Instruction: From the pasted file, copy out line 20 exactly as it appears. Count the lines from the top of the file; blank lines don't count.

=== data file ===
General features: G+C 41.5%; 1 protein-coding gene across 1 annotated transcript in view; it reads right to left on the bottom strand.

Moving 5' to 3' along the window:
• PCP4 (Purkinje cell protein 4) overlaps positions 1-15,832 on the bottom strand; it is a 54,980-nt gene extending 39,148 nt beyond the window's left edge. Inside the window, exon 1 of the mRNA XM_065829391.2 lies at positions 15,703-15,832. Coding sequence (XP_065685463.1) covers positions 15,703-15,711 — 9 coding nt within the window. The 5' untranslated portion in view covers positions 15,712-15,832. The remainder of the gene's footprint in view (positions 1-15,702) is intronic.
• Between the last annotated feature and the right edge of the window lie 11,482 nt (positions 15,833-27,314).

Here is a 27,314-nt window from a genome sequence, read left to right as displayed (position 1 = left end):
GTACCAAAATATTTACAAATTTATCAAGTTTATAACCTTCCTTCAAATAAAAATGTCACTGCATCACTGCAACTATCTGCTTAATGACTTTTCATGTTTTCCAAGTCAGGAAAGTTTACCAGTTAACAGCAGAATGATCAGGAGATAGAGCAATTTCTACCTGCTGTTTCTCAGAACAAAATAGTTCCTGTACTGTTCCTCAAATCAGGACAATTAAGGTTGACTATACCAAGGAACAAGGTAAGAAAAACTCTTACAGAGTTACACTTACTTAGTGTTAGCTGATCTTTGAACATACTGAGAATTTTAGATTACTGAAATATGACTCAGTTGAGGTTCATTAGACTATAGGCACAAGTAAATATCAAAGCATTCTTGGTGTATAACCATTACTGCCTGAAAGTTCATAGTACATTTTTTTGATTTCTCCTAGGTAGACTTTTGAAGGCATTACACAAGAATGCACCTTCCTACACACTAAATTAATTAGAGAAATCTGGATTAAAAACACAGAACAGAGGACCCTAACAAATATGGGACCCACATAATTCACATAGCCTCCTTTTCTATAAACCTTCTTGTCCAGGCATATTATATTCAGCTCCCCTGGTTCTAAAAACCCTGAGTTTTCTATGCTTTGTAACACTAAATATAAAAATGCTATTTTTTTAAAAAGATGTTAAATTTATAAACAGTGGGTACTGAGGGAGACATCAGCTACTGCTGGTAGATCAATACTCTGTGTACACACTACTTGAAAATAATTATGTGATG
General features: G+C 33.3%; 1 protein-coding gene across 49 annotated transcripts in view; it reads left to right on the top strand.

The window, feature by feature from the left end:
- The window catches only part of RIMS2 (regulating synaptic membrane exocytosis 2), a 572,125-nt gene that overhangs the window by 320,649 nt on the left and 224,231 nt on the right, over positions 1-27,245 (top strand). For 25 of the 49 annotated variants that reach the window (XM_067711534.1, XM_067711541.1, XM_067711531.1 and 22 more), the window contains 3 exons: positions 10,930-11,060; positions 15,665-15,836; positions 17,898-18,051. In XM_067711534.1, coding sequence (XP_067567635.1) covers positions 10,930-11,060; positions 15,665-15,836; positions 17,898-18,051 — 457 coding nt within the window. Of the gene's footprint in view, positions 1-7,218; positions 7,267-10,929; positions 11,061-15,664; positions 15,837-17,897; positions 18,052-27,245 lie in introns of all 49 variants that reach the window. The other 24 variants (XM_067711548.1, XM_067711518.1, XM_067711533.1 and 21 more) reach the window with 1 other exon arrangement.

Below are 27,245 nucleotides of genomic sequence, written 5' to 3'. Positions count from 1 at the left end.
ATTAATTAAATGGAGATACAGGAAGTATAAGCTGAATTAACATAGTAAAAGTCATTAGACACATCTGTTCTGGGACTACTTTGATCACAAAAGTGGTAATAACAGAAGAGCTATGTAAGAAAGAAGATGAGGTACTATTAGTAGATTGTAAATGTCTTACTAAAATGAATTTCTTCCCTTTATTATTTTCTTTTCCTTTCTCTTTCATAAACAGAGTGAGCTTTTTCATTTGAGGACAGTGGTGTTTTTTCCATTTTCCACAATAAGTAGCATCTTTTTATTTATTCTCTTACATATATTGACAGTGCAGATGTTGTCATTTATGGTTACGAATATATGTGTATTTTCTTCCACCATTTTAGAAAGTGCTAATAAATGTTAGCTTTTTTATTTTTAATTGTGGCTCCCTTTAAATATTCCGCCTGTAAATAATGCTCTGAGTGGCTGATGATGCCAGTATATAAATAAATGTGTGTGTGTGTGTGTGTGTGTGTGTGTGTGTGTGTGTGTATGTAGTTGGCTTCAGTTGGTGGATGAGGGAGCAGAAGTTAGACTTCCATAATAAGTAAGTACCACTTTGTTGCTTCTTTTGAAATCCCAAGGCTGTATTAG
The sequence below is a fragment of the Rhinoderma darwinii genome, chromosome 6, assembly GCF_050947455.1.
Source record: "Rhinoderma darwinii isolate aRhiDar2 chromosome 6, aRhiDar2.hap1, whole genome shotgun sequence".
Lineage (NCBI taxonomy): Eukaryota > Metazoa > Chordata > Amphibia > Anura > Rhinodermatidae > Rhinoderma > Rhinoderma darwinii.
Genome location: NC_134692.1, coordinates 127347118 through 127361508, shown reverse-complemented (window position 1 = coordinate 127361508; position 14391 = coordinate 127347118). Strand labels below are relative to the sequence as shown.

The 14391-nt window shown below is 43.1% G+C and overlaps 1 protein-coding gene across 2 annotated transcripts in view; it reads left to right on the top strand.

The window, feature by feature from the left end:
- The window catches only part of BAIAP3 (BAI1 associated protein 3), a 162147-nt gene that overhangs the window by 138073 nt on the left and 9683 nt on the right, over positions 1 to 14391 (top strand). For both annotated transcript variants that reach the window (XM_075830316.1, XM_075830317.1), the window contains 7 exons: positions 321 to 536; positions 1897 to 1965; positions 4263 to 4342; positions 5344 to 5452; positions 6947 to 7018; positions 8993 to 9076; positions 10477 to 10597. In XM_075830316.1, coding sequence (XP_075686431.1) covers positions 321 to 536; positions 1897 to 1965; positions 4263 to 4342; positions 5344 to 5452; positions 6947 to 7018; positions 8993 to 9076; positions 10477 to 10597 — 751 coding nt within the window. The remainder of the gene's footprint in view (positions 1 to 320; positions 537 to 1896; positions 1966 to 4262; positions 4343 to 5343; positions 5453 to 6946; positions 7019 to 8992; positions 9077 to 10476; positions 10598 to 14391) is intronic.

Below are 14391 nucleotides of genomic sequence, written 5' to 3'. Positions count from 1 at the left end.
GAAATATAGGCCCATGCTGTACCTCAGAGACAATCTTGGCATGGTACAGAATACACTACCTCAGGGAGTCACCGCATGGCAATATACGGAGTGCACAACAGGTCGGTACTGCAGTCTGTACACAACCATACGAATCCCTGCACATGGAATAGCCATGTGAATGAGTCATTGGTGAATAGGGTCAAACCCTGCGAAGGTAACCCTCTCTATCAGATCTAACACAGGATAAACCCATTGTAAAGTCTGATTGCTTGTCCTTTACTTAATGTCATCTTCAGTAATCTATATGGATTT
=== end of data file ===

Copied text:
GAAATATAGGCCCATGCTGTACCTCAGAGACAATCTTGGCATGGTACAGAATACACTACCTCAGGGAGTCACCGCATGGCAATATACGGAGTGCACAACAGGTCGGTACTGCAGTCTGTACACAACCATACGAATCCCTGCACATGGAATAGCCATGTGAATGAGTCATTGGTGAATAGGGTCAAACCCTGCGAAGGTAACCCTCTCTATCAGATCTAACACAGGATAAACCCATTGTAAAGTCTGATTGCTTGTCCTTTACTTAATGTCATCTTCAGTAATCTATATGGATTT